The patient’s condition further improved. At follow-up in June 2013 he only had subtle memory deficits and was slightly temporally disoriented but was fully aware of this and capable of coping in his daily living. The anti-TPO concentration was back to normal (Table 1). Ipilimumab therapy was not resumed and the patient received no other treatment for his prostate cancer after these complications. He remained in complete remission with normal PSA values until the last follow-up so far in July 2014.

Conclusions

Clinical symptoms and signs, typically elevated anti-thyroid antibodies and the exclusion of infectious encephalitis, meningeal carcinomatosis and ischemia lead us to diagnose SREAT in our patient. The prompt and continuous improvement of symptoms and signs with steroid treatment, also favored the diagnosis of SREAT. As we did not test for onconeural antibodies we cannot rule out paraneoplastic encephalitis which has also been reported in patients with prostate cancer [5]. However, paraneoplastic syndromes are rare in this cancer. Classical syndromes include cerebellar degeneration, brainstem syndromes and peripheral neuropathy, in descending order of frequency. In addition, steroid therapy alone is usually not effective and prognosis is poor in classical paraneoplastic encephalitis [5, 6].

Prior to ipilimumab therapy our patient had normal thyroid hormone levels (Table 1). Anti-TPO and anti-TG antibodies were not determined at this point. On diagnosis of hypophysitis and later on SREAT both TSH and thyroid hormone levels were expectably low, and anti-TPO and anti-TG antibodies were elevated (Table 1). Though up to 7% of the normal population [7] carry these antibodies without having autoimmune thyroiditis ipilimumab therapy in our patient could have boosted these antibodies and triggered both hypophysitis and thyroiditis [3, 4].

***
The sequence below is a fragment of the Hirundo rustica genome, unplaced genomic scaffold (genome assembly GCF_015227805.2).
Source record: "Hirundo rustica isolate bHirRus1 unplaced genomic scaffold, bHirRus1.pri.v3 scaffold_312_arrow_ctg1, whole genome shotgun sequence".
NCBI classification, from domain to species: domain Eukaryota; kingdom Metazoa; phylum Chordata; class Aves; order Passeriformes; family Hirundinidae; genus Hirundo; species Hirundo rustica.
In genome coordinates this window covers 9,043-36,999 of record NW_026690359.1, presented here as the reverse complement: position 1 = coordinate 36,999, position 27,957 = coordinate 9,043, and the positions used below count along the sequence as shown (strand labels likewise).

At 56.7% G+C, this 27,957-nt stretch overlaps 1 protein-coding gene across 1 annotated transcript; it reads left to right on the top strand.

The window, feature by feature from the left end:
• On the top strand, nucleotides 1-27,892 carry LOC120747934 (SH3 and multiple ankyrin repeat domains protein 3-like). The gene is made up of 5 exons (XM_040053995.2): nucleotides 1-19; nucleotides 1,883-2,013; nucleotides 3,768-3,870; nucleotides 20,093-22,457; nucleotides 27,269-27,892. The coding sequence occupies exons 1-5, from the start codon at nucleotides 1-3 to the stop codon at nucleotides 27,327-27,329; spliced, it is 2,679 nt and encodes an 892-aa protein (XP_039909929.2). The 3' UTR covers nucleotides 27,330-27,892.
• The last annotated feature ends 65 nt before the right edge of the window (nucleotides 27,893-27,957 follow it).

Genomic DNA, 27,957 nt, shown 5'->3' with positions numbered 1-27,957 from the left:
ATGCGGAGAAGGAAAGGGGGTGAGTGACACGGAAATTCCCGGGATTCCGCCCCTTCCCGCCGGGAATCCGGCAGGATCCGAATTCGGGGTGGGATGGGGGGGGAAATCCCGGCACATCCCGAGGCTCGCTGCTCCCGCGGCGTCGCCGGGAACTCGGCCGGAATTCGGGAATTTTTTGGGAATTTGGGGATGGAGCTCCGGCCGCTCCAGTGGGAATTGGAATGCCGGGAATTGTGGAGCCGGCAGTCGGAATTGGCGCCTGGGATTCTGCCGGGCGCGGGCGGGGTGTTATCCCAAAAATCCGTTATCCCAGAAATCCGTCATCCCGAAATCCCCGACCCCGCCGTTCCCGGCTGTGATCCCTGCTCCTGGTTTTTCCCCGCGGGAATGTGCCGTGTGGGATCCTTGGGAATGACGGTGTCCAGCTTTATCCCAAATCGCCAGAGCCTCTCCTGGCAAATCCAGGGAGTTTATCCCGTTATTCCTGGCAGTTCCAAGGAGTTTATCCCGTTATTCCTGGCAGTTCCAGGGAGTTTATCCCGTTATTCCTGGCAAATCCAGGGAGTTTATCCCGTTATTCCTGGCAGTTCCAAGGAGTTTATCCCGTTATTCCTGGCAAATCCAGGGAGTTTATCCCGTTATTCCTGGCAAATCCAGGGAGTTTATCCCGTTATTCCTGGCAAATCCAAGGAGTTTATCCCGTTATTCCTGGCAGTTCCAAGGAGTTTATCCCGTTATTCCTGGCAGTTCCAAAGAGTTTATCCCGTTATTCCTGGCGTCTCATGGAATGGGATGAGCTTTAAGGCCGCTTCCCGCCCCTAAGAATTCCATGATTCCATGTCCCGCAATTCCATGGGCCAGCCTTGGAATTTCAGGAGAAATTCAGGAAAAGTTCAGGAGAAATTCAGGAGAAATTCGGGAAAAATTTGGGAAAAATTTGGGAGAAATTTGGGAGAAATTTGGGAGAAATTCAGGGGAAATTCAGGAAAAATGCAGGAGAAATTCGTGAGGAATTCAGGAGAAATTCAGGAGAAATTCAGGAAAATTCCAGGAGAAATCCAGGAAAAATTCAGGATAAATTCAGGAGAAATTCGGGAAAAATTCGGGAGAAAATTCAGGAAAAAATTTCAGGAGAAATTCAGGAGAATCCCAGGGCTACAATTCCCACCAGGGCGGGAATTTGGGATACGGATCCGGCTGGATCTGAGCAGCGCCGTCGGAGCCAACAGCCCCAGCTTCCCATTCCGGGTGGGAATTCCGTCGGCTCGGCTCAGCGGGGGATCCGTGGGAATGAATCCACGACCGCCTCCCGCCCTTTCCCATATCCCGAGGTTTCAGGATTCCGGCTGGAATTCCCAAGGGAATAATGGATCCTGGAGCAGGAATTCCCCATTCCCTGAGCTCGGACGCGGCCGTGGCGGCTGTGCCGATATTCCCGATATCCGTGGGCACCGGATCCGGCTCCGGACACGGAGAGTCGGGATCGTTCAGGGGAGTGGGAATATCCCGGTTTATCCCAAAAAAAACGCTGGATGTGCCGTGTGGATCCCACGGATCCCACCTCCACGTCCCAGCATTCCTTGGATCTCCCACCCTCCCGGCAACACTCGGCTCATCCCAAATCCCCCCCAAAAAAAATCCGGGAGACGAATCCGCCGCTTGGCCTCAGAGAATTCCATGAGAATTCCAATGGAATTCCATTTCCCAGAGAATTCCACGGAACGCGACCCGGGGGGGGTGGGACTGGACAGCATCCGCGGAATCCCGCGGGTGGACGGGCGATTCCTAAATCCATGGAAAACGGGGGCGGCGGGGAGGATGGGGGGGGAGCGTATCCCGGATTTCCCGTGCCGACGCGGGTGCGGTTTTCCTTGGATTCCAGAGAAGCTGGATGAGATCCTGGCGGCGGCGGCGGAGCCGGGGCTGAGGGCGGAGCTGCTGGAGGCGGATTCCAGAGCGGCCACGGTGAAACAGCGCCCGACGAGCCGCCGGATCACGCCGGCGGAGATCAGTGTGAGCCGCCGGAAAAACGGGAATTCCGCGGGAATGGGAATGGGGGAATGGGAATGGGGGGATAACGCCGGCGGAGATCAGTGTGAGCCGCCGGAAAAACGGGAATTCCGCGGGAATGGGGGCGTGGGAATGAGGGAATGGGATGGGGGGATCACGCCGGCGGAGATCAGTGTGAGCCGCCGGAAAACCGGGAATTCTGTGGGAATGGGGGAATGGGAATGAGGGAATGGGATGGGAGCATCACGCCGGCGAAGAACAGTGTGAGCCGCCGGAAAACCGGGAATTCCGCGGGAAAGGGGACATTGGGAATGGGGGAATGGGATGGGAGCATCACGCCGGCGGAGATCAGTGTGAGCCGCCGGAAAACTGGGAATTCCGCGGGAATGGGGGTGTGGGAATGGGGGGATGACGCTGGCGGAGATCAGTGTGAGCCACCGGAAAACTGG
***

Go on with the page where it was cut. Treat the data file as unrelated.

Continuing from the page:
Ipilimumab therapy has been associated with two cases of Hashimoto’s thyroiditis and several cases of Graves’ disease caused by anti-TSH receptor antibodies [8, 9].

Encephalitis has been seen in a patient following two doses of ipilimumab [10]. He “developed confusion and lethargy without abnormalities on central nervous system imaging, or in the cerebrospinal fluid”. Steroid therapy resolved symptoms, so it could have well been SREAT. The authors did not refer to thyroid hormones and anti-thyroid antibodies. Recently, immune-related meningitis and Guillian–Barré syndrome have been reported in patients treated with ipilimumab [11]. Therefore, neurological complications of ipilimumab therapy may be more frequent than realized so far.

According to its approval report ipilimumab should be avoided in patients with active autoimmune disease and used with caution in patients with a history of autoimmune disease. The manufacturer states that ipilimumab was tested in patients with adequately controlled hypothyroidism and “seemed to be unproblematic” [12]. Testing anti-thyroid antibodies before starting treatment and on follow-up may improve its safety. This would help to recognize autoimmune thyroiditis and SREAT as possible rare but relevant treatment-related complications.

Consent

Written informed consent was obtained from the patient for publication of this Case Report and any accompanying images. A copy of the written consent is available for review by the Editor-in-Chief of this journal.

Abbreviations

SREAT: 

steroid responsive encephalopathy associated with autoimmune thyroiditis

anti-TPO: 

anti-thyroid-peroxidase antibody

anti-TG: 

anti-thyroglobulin antibody

CSF: 

cerebrospinal fluid

CTLA-4: 

cytotoxic T-lymphocyte-associated protein 4

EEG: 

electroencephalography

MRI: 

magnetic resonance imaging

CT: 

computed tomography

PSA: 

prostate-specific antigen

TSH: 

thyroid-stimulating hormone

Declarations

Authors’ contributions

The original manuscript was written by DC and MS and complemented by CG. Diagnostic process and treatment of the current case was performed by DC and MS. CG and SH supported the paper by information about the patient and laboratory data. All authors read and approved the final manuscript.

Compliance with ethical guidelines

Competing interests The authors declare that they have no competing interests.

Open AccessThis article is distributed under the terms of the Creative Commons Attribution 4.0 International License (http://creativecommons.org/licenses/by/4.0/), which permits unrestricted use, distribution, and reproduction in any medium, provided you give appropriate credit to the original author(s) and the source, provide a link to the Creative Commons license, and indicate if changes were made. The Creative Commons Public Domain Dedication waiver (http://creativecommons.org/publicdomain/zero/1.0/) applies to the data made available in this article, unless otherwise stated.

Authors’ Affiliations

(1)
Department of Neurology, Klinikum Ludwigsburg
(2)
National Cent Tumor Diseases (NCT)
(3)
Department of Internal Medicine, Klinikum Bietigheim

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Copyright

© Carl et al. 2015